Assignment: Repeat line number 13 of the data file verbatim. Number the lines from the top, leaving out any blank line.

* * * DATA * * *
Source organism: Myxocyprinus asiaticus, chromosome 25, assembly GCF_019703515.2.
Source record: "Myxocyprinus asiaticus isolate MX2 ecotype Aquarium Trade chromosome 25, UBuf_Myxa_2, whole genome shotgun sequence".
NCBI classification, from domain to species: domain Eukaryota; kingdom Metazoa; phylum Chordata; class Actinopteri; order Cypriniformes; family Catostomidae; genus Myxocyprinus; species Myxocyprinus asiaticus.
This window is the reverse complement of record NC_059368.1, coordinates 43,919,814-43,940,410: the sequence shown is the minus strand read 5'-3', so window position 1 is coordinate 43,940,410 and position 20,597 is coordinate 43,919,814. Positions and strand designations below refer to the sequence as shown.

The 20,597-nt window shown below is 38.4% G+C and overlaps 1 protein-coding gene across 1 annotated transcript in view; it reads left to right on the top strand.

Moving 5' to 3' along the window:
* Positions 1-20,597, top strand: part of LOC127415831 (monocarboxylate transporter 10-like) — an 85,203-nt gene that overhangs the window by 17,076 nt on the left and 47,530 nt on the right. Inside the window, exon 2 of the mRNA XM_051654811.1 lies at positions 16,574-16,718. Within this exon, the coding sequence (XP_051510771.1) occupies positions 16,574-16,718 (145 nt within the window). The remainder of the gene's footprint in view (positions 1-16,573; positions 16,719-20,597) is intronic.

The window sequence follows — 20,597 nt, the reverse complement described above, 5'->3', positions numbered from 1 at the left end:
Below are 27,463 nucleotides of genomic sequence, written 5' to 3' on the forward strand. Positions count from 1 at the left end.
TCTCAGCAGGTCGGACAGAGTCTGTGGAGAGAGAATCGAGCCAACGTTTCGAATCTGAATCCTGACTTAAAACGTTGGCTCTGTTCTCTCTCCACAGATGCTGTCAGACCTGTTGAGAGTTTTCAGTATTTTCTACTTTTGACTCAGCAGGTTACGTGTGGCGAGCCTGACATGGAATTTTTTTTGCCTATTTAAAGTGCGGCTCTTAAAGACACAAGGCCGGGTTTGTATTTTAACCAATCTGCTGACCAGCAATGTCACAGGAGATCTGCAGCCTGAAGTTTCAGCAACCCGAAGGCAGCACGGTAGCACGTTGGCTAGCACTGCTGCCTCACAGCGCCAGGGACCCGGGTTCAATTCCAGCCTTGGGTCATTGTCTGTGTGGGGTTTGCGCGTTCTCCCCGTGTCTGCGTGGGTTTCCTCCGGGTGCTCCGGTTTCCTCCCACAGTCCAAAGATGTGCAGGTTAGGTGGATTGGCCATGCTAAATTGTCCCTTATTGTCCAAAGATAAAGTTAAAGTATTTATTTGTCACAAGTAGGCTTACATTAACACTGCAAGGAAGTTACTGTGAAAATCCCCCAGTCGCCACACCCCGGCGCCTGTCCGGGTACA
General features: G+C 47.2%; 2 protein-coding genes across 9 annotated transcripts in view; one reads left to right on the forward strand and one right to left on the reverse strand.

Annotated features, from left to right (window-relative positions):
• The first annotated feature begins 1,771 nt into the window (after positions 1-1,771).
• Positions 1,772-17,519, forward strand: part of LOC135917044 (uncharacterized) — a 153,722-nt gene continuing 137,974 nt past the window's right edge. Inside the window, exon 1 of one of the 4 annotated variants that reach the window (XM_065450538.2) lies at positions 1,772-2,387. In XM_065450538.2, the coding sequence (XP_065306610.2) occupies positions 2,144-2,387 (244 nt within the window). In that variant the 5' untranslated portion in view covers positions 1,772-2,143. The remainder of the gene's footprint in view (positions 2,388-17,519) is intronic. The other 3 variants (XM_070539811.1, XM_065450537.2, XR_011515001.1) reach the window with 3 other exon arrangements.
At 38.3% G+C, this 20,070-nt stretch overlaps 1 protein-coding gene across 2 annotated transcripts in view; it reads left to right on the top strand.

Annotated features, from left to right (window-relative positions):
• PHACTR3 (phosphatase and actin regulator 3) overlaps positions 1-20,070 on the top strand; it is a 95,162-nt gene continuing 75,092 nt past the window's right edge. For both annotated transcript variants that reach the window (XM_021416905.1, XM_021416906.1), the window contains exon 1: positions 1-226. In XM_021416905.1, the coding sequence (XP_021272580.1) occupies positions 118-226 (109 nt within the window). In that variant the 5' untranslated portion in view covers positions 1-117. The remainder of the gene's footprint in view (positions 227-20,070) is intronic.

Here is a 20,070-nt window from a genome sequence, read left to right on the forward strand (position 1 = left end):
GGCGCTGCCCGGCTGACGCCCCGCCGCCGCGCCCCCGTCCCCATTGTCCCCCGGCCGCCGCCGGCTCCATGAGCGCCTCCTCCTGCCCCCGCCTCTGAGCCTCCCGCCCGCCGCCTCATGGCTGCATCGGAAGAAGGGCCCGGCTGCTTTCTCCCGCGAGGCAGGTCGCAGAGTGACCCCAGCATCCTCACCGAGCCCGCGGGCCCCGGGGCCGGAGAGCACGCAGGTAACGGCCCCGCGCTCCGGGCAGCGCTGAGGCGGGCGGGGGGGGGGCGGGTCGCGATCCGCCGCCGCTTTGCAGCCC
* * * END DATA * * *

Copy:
• The first annotated feature begins 1,771 nt into the window (after positions 1-1,771).